Workers and world leaders unite

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Dear Planetary Steward, Dear friend of the Global Commons Alliance,

Today is May Day, known internationally as International Workers’ Day or Labor Day, a holiday celebrated by over 60 countries to recognize workers’ many achievements. We can take inspiration from the collective power of worker movements in securing a fairer deal for people – and our environment. Safeguarding the global commons requires humanity to work together across sectors at all levels to transform how we live our lives with nature.

This week, the Global Commons Alliance is meeting in Washington, DC to discuss how to best align our work and energy between now and 2030 – the absolutely critical remaining years before global deadlines including the UN Sustainable Development Goals. We may be heading faster toward irreversible tipping points than even the most pessimistic climate and Earth system boundary models predict.

Yet history shows that actions of individuals and small groups can challenge powerful forces and trigger abrupt global changes in behaviors and technologies. To bring every person into action, we need compelling science-based storylines and scenarios. While I’m excited to soon share GCA’s collective vision for the coming years, I’m already seeing impressive collaborative progress.

This progress is more urgently needed than ever. Deforestation in Malaysia is now being directly linked to outbreaks of diseases from animals to humans. This year, UK crops are down by almost a fifth due to extremely wet weather worsened by the climate crisis. Antibiotic-resistant ‘superbugs’ are also at risk of becoming more dangerous with increases in extreme weather.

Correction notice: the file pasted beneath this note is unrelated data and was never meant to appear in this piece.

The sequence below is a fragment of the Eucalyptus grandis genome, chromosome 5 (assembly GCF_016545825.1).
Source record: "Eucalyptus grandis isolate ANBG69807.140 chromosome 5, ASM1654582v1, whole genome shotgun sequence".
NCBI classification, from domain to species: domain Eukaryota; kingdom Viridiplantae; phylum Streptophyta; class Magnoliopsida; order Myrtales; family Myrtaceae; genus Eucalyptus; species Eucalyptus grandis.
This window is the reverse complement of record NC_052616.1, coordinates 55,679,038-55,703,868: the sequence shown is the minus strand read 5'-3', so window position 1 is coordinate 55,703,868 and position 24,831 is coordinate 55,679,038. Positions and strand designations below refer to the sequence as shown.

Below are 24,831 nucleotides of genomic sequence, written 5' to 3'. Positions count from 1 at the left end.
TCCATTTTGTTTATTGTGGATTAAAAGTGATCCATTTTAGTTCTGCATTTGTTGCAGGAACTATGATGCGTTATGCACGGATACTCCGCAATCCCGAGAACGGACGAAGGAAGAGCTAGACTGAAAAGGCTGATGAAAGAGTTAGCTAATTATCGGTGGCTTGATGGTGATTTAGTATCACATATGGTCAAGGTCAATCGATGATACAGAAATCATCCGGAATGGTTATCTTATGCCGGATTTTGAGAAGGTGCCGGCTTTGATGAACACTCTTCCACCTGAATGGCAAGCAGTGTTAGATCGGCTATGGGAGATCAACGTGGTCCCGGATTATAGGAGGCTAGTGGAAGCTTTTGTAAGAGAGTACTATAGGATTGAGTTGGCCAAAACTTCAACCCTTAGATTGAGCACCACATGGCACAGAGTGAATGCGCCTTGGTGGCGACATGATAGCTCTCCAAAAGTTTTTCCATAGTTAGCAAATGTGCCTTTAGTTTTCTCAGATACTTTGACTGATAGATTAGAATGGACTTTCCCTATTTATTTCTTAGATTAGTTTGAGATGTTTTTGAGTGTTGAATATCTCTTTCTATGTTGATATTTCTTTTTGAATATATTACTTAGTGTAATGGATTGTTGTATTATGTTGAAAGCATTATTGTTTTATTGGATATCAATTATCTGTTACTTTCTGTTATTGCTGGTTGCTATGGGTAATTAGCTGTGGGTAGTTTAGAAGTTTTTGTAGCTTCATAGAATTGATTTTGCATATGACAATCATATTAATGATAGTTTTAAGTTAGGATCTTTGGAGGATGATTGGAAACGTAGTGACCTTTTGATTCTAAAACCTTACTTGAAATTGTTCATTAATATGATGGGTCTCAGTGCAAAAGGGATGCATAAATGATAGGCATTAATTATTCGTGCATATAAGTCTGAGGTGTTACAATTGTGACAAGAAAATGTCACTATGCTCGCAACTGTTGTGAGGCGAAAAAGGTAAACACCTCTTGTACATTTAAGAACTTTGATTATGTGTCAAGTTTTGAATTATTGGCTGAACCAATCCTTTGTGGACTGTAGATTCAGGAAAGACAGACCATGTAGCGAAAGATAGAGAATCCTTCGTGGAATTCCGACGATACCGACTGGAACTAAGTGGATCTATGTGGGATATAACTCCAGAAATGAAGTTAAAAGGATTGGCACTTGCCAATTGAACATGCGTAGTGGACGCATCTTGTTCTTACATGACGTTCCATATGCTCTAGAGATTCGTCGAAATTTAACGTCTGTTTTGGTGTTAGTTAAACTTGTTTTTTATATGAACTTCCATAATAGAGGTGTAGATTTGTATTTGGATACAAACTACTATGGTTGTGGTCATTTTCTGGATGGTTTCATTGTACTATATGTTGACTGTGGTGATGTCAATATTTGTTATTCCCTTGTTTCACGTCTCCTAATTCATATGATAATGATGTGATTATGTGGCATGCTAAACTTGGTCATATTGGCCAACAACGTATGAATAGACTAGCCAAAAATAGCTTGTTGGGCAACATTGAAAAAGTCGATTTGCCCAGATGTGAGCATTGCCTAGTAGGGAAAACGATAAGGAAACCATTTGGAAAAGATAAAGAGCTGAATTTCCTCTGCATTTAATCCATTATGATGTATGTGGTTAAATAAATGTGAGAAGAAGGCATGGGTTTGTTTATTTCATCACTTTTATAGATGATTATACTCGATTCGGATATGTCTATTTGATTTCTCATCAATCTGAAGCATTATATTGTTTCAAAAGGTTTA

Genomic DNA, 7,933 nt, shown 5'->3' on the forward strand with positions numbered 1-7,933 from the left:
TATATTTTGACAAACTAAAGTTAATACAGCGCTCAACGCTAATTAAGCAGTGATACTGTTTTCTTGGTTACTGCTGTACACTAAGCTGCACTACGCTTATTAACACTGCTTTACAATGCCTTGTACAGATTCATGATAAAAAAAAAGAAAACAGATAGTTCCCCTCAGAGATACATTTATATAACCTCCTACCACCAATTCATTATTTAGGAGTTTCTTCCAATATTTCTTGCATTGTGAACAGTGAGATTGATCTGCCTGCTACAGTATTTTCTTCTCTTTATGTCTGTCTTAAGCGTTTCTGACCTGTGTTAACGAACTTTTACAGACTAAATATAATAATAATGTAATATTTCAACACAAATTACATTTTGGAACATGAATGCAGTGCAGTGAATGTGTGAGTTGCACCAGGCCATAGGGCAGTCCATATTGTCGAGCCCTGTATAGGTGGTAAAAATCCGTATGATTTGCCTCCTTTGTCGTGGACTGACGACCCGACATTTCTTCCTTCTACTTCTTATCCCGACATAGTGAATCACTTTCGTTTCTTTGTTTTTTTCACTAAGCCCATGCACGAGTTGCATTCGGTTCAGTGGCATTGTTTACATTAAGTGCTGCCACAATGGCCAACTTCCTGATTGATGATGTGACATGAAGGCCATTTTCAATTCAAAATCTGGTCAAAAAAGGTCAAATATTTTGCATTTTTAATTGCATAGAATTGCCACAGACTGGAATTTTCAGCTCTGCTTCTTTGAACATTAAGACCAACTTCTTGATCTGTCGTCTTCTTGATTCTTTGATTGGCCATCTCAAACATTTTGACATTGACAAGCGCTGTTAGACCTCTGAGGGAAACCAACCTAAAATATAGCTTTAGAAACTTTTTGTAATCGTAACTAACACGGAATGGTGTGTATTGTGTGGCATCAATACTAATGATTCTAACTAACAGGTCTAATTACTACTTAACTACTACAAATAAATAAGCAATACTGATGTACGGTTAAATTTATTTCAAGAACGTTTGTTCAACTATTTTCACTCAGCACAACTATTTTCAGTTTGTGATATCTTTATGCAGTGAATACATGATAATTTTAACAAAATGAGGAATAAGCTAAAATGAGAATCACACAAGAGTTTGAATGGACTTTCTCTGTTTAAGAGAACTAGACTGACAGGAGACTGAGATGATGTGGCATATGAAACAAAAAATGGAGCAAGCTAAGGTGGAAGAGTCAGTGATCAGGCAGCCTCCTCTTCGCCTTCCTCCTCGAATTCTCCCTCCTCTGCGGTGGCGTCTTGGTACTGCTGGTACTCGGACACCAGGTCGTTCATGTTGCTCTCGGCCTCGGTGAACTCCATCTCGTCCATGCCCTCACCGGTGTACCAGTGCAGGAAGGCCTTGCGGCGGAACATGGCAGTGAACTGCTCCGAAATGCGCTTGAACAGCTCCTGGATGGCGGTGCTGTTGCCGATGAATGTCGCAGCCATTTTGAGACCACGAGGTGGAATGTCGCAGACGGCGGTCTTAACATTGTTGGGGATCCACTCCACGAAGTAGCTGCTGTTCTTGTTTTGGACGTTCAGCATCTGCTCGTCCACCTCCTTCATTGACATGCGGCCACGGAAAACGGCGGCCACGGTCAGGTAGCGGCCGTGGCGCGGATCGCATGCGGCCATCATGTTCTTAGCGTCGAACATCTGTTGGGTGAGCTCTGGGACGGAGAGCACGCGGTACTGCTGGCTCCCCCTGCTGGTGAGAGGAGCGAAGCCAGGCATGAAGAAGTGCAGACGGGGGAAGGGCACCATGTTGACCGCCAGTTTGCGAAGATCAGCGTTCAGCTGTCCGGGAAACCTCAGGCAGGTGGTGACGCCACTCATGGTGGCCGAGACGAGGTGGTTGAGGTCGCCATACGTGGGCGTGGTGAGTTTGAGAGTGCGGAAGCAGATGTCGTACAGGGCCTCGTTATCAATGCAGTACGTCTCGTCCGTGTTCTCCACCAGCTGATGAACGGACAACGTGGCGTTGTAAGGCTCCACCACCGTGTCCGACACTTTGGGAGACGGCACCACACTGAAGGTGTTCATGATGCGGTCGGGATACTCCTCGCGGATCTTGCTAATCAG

In parallel, the seeds of a better future continue to bloom. The state of Pará in Brazil has created two new conservation areas along the Amazonian coastline, placing almost all of its mangroves under federal protection. The two reserves add 184,600 acres to the largest and most conserved mangrove belt on the planet. Nature conservation efforts continue in Asia, as a new partnership called Eternal Mongolia will deliver US$198 million of investment to support Mongolia in conservation and sustainable community development for protected areas.

From coastlines to the deep seas, an annual ocean conference that took place in Athens last month raised $11.3 billion in pledges for marine conservation. But it isn’t just top down collaboration that is successfully breaking down barriers to progress. Residents of La Oroya, Peru, which is known as one of the most polluted cities on Earth, have won a landmark victory from the Inter-American Court of Human Rights, which has ruled that Peru was responsible for the physical and mental harm that a metallurgical facility’s pollution has inflicted on local people.

Everywhere we look, we can be motivated by people from all walks of life to redouble our efforts in piecing together the building blocks for the fairer, healthier life that everyone deserves. From workers to world leaders, we all share the global commons in common.

With all my best wishes,


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